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Valleys “Are you Going to Stand There and Talk Weird All Night”


by Caile Donaldson

Well, the first track sure doesn’t grab you by the balls. (But not everybody is looking for that sort of aural, or physical, assault.)

If you like your music sparse enough to give you space to breathe and room enough to put your own feelings into a sound, then Valleys debut album, Are you Going to Stand There and Talk Weird All Night, is probably what you’re looking for (while you lay in bed in the fetal position and hallucinate ghosts swimming by your bedside).

The  Valleys are a Montreal trio, so expect lots of synth and dance beats with melancholy female vocals and keyboards for days. It’s like the National (as far as the male vocals go) meets Beach House.

Bands today are certainly not as unique as snowflakes: Unless they’re timeless, virtuostic trailblazers (and the majority of these electric pop outfits are a far cry from that) the comparisons bleed into each other like wet paper towels. If you’re in an impatient mood, the keyboard pop bands are the last thing you want to bother with.

However, one must draw upon human empathy when one reads that Are you Going to Stand There is the flower that bloomed from family death and relationship devastation within the band. Fair enough. At least through personal pain comes musical creation.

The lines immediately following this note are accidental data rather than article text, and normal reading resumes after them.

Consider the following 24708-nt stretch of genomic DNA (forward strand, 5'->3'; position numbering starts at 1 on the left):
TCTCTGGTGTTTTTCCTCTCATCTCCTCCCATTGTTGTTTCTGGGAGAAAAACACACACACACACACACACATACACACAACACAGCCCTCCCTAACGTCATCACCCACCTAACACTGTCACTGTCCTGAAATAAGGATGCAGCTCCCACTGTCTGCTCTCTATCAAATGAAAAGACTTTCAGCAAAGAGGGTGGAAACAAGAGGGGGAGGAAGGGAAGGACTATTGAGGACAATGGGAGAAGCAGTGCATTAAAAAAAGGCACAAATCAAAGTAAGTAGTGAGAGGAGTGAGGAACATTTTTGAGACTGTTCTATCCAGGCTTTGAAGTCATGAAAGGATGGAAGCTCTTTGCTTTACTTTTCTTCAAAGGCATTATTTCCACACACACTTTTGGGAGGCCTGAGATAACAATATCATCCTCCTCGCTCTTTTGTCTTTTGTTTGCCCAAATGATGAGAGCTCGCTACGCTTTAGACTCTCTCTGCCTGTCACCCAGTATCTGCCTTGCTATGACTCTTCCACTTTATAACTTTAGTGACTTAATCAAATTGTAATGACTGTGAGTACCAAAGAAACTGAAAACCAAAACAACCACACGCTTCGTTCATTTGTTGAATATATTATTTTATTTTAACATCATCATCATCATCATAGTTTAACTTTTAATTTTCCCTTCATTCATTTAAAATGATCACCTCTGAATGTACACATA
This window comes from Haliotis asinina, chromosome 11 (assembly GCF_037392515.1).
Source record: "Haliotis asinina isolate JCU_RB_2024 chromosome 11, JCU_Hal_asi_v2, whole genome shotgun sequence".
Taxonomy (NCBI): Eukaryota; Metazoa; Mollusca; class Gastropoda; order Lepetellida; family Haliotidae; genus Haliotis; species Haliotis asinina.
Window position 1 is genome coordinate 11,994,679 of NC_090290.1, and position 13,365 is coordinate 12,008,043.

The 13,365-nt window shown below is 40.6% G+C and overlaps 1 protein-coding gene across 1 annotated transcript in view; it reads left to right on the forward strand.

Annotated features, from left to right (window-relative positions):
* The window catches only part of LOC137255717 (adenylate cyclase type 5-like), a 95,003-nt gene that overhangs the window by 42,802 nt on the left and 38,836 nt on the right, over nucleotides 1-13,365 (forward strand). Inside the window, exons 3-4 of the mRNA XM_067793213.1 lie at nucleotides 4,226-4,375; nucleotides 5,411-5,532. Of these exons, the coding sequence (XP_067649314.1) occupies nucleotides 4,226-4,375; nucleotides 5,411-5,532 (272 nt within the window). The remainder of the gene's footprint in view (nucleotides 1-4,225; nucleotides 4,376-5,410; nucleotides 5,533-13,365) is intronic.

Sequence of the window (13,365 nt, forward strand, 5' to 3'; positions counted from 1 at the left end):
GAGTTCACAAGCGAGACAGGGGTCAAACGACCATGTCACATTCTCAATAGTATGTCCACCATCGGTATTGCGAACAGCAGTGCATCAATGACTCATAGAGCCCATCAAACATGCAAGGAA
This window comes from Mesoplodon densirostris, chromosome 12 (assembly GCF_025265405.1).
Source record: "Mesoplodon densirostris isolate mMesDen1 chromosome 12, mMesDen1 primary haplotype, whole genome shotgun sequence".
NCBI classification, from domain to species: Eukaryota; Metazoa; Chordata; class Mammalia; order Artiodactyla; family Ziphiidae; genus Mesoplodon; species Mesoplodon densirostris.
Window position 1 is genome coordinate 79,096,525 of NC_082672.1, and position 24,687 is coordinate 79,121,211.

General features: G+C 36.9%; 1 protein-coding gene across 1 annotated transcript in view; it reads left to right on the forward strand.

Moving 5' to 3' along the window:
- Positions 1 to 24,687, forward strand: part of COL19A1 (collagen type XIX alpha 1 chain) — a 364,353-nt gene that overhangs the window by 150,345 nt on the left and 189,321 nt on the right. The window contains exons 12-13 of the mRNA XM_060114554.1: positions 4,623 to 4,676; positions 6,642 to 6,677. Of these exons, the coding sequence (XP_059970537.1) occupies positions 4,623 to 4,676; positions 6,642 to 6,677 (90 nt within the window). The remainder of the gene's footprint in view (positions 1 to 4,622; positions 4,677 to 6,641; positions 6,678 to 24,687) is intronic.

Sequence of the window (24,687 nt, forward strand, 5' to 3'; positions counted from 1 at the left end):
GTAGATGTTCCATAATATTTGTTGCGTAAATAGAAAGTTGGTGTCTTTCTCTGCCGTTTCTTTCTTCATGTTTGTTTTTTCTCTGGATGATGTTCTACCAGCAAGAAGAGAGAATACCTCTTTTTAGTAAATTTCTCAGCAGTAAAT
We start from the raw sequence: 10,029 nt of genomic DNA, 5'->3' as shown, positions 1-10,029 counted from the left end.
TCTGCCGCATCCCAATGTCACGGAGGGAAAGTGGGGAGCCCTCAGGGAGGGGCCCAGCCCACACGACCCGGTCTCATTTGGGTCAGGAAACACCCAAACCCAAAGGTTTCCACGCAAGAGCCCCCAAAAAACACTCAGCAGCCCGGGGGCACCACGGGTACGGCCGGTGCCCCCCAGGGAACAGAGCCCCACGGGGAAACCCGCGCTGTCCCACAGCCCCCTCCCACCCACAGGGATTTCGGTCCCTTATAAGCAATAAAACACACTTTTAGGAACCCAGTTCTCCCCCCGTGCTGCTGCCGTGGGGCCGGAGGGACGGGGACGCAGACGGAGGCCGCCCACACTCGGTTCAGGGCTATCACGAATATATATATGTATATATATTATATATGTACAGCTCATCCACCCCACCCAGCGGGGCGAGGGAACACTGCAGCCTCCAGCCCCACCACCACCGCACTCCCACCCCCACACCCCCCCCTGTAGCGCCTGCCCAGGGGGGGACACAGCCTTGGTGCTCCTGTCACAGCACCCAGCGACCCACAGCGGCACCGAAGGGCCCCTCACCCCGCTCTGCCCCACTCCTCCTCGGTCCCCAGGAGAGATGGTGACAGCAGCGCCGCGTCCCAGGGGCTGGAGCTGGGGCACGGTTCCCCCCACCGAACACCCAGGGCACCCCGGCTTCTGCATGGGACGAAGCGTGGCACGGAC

And there are definitely jagged painful elements in this multi-layered first album from Valleys.

With colors of rich greys, smoky blacks bleeding to golds of dawn, long instrumental ponds in tracks like “See the Moon?” make for more of an audio journey. The titles read like a novel or a book of poetry, and with walls of lush, angelic keys shimmering around angry fists of guitars, Are you Going to Stand There begins to move away from the initial stale cud of being just another synth-dance band, to becoming an album of subjective interest.

You’ve got little instrumental guitar bits in”Living Normal”, the fuzzy, distorted anthem “Us”, and an intensely 80’s time warp “John, Meet Me at the Precipice” that sounds like a Genesis cover circa-Phil Collins (no thank you) but all in all, Valleys knows how to rise up and out, taking you with them.

Release date: April 30, 2013

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